1. Suprise guest Robert Redford (left) and Tony
Rowell hold copies of a new book of Rowell’s
father’s work.2. Richard Goldman (left) with
Cissie Swig and Brokaw.
A group of famous mountaineers, members and staff of International Campaign for Tibet (ICT), and supporters reached the summit of Mt. Whitney on Friday, June 16, and raised more than $38,000 in pledges and donations. The climb, including legendary climbers Conrad Anker and Peter Croft, launched “50 for Tibet,” an initiative of ICT members to climb the highest peak in every state within a one year period—an average of one peak per week, ending on Alaska's 20,320-foot Denali.
The climbers, also including ICT President John Ackerly and staff member Denise Clegg, ascended by two different routes, which were both still covered with snow and ice, requiring the use of crampons and ice axes to navigate the upper sections of the peak.
Tony Rowell, the son of Galen Rowell, was the group’s official photographer, and shared many memories of Galen and Barbara with the group. At the summit, Tony conducted a moving, brief ritual in memory of his father.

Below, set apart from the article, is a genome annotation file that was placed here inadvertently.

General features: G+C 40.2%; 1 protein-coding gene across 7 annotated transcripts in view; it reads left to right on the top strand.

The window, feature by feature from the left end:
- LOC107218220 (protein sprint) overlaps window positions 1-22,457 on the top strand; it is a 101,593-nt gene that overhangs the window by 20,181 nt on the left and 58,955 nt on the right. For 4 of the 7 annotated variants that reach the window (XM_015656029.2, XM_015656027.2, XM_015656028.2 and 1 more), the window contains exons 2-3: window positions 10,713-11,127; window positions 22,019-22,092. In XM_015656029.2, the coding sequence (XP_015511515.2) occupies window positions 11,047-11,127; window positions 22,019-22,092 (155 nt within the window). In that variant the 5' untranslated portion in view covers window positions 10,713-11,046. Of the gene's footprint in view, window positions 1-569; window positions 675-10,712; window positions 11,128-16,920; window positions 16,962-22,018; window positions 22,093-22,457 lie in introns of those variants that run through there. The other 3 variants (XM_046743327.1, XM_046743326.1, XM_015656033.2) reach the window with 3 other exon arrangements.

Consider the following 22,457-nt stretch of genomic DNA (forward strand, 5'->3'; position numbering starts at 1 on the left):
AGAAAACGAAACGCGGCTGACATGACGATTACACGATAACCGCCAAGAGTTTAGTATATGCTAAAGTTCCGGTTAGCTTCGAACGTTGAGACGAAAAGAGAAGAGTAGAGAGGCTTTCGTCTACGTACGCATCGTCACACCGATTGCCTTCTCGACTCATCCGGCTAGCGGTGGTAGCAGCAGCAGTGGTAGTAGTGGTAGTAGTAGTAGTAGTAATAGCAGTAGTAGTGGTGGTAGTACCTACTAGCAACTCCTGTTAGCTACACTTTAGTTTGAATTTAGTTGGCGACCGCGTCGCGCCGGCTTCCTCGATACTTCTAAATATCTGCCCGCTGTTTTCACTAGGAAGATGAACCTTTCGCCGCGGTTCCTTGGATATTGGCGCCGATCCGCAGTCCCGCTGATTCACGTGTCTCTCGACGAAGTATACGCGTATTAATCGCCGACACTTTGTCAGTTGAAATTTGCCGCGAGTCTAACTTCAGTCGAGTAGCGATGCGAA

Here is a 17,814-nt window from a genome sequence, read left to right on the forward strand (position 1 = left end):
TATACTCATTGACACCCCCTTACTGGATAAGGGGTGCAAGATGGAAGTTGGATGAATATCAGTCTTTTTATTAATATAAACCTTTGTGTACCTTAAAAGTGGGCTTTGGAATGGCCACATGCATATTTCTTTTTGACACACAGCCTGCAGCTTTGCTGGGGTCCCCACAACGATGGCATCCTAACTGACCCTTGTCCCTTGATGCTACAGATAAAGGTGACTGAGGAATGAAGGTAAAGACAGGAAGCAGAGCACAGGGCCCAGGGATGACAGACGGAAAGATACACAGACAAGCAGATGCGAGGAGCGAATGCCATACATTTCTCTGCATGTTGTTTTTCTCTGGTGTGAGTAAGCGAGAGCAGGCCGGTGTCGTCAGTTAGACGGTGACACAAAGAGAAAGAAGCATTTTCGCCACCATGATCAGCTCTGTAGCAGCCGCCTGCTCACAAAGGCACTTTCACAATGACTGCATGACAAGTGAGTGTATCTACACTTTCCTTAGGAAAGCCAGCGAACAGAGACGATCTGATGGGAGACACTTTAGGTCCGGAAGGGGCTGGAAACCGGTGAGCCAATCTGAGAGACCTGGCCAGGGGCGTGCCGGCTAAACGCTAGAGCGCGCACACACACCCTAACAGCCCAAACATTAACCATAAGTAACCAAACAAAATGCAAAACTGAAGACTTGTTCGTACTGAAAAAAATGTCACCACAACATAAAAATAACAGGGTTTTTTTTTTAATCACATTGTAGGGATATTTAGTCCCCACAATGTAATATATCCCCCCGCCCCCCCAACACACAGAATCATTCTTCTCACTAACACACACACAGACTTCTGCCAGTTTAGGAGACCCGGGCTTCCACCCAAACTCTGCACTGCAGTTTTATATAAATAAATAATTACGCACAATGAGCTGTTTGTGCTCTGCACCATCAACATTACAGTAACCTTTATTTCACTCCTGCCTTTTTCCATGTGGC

Each climber donated and / or raised funds which went to the Rowell Fund for Tibet, a program of the International Campaign for Tibet that gives grants up to $5,000 to Tibetans in India, Nepal, Tibet and elsewhere. The Fund focuses on environmental and women’s issues, and photography and journalism, in honor of Galen and Barbara Rowell, who were prominent advocates for Tibet before a tragic plane accident took their lives in 2001.
Among the climbers was a young Tibetan scholar from Tibet who requested anonymity so that he could return to Tibet and carry on his work. Two years ago, he was one of the Tibetans who had received a Rowell Fund grant.
Bob Greco, an ICT member from Seattle said the climb “was physically exhausting, mentally challenging and all in all a rewarding and inspirational experience. What a great way of helping ICT help Tibet.”